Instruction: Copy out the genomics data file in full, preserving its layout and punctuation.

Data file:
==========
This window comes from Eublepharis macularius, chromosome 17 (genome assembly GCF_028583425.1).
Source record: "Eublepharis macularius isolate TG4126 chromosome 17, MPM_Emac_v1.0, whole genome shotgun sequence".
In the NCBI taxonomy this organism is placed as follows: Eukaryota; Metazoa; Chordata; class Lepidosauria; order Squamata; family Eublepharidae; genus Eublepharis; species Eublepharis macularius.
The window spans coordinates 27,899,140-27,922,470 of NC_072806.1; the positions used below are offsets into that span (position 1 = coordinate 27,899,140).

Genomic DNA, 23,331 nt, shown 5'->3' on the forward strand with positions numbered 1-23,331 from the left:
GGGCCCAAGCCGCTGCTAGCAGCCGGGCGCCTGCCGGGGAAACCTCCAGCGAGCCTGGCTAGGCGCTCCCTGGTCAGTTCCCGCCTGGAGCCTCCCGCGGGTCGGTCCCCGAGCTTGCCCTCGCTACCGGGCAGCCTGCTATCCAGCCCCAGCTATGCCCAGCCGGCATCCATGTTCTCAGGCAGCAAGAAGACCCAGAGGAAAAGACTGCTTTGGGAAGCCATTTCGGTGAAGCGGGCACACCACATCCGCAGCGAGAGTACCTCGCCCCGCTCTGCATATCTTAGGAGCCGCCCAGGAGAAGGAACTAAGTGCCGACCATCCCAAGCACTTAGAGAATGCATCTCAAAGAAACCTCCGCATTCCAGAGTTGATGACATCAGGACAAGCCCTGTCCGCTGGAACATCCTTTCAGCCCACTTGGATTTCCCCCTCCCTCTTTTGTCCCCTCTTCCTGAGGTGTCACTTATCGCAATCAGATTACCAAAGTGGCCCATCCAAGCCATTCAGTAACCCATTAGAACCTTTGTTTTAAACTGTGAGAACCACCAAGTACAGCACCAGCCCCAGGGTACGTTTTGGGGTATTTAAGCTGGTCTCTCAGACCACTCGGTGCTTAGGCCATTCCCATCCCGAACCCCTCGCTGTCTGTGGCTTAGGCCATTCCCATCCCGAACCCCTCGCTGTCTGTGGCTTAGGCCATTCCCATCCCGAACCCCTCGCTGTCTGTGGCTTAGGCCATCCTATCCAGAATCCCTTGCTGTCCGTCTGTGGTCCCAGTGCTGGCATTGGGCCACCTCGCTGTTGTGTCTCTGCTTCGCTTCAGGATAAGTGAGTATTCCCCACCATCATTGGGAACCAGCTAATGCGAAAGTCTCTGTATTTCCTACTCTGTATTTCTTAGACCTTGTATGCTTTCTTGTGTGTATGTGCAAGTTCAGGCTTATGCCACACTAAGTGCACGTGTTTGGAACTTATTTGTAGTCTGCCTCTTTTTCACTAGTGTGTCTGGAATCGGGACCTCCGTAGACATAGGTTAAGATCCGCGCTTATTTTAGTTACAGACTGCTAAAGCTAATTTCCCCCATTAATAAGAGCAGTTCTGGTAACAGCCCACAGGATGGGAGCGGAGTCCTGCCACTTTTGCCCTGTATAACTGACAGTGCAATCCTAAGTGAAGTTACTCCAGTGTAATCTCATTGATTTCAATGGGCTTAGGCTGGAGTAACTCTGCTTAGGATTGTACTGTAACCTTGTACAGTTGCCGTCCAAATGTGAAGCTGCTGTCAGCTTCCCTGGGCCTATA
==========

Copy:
This window comes from Eublepharis macularius, chromosome 17 (genome assembly GCF_028583425.1).
Source record: "Eublepharis macularius isolate TG4126 chromosome 17, MPM_Emac_v1.0, whole genome shotgun sequence".
In the NCBI taxonomy this organism is placed as follows: Eukaryota; Metazoa; Chordata; class Lepidosauria; order Squamata; family Eublepharidae; genus Eublepharis; species Eublepharis macularius.
The window spans coordinates 27,899,140-27,922,470 of NC_072806.1; the positions used below are offsets into that span (position 1 = coordinate 27,899,140).

Genomic DNA, 23,331 nt, shown 5'->3' on the forward strand with positions numbered 1-23,331 from the left:
GGGCCCAAGCCGCTGCTAGCAGCCGGGCGCCTGCCGGGGAAACCTCCAGCGAGCCTGGCTAGGCGCTCCCTGGTCAGTTCCCGCCTGGAGCCTCCCGCGGGTCGGTCCCCGAGCTTGCCCTCGCTACCGGGCAGCCTGCTATCCAGCCCCAGCTATGCCCAGCCGGCATCCATGTTCTCAGGCAGCAAGAAGACCCAGAGGAAAAGACTGCTTTGGGAAGCCATTTCGGTGAAGCGGGCACACCACATCCGCAGCGAGAGTACCTCGCCCCGCTCTGCATATCTTAGGAGCCGCCCAGGAGAAGGAACTAAGTGCCGACCATCCCAAGCACTTAGAGAATGCATCTCAAAGAAACCTCCGCATTCCAGAGTTGATGACATCAGGACAAGCCCTGTCCGCTGGAACATCCTTTCAGCCCACTTGGATTTCCCCCTCCCTCTTTTGTCCCCTCTTCCTGAGGTGTCACTTATCGCAATCAGATTACCAAAGTGGCCCATCCAAGCCATTCAGTAACCCATTAGAACCTTTGTTTTAAACTGTGAGAACCACCAAGTACAGCACCAGCCCCAGGGTACGTTTTGGGGTATTTAAGCTGGTCTCTCAGACCACTCGGTGCTTAGGCCATTCCCATCCCGAACCCCTCGCTGTCTGTGGCTTAGGCCATTCCCATCCCGAACCCCTCGCTGTCTGTGGCTTAGGCCATTCCCATCCCGAACCCCTCGCTGTCTGTGGCTTAGGCCATCCTATCCAGAATCCCTTGCTGTCCGTCTGTGGTCCCAGTGCTGGCATTGGGCCACCTCGCTGTTGTGTCTCTGCTTCGCTTCAGGATAAGTGAGTATTCCCCACCATCATTGGGAACCAGCTAATGCGAAAGTCTCTGTATTTCCTACTCTGTATTTCTTAGACCTTGTATGCTTTCTTGTGTGTATGTGCAAGTTCAGGCTTATGCCACACTAAGTGCACGTGTTTGGAACTTATTTGTAGTCTGCCTCTTTTTCACTAGTGTGTCTGGAATCGGGACCTCCGTAGACATAGGTTAAGATCCGCGCTTATTTTAGTTACAGACTGCTAAAGCTAATTTCCCCCATTAATAAGAGCAGTTCTGGTAACAGCCCACAGGATGGGAGCGGAGTCCTGCCACTTTTGCCCTGTATAACTGACAGTGCAATCCTAAGTGAAGTTACTCCAGTGTAATCTCATTGATTTCAATGGGCTTAGGCTGGAGTAACTCTGCTTAGGATTGTACTGTAACCTTGTACAGTTGCCGTCCAAATGTGAAGCTGCTGTCAGCTTCCCTGGGCCTATA